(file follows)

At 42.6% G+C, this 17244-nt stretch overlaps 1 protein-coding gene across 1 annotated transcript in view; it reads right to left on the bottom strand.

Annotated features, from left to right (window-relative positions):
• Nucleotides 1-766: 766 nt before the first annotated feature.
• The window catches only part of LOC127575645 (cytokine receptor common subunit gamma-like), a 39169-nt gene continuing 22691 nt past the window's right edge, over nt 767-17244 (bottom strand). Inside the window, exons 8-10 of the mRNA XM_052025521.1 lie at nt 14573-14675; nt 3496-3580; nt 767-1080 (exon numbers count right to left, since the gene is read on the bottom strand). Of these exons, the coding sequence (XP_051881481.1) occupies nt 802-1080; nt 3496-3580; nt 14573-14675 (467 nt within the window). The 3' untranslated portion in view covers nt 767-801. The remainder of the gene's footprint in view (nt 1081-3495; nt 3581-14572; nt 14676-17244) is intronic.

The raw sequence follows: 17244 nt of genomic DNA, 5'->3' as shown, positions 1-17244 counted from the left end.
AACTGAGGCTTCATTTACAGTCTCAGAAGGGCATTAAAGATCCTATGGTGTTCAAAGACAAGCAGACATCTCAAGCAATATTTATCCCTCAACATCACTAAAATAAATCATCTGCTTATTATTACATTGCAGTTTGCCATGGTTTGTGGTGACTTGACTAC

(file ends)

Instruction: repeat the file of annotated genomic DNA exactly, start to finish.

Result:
At 42.6% G+C, this 17244-nt stretch overlaps 1 protein-coding gene across 1 annotated transcript in view; it reads right to left on the bottom strand.

Annotated features, from left to right (window-relative positions):
• Nucleotides 1-766: 766 nt before the first annotated feature.
• The window catches only part of LOC127575645 (cytokine receptor common subunit gamma-like), a 39169-nt gene continuing 22691 nt past the window's right edge, over nt 767-17244 (bottom strand). Inside the window, exons 8-10 of the mRNA XM_052025521.1 lie at nt 14573-14675; nt 3496-3580; nt 767-1080 (exon numbers count right to left, since the gene is read on the bottom strand). Of these exons, the coding sequence (XP_051881481.1) occupies nt 802-1080; nt 3496-3580; nt 14573-14675 (467 nt within the window). The 3' untranslated portion in view covers nt 767-801. The remainder of the gene's footprint in view (nt 1081-3495; nt 3581-14572; nt 14676-17244) is intronic.

The raw sequence follows: 17244 nt of genomic DNA, 5'->3' as shown, positions 1-17244 counted from the left end.
AACTGAGGCTTCATTTACAGTCTCAGAAGGGCATTAAAGATCCTATGGTGTTCAAAGACAAGCAGACATCTCAAGCAATATTTATCCCTCAACATCACTAAAATAAATCATCTGCTTATTATTACATTGCAGTTTGCCATGGTTTGTGGTGACTTGACTAC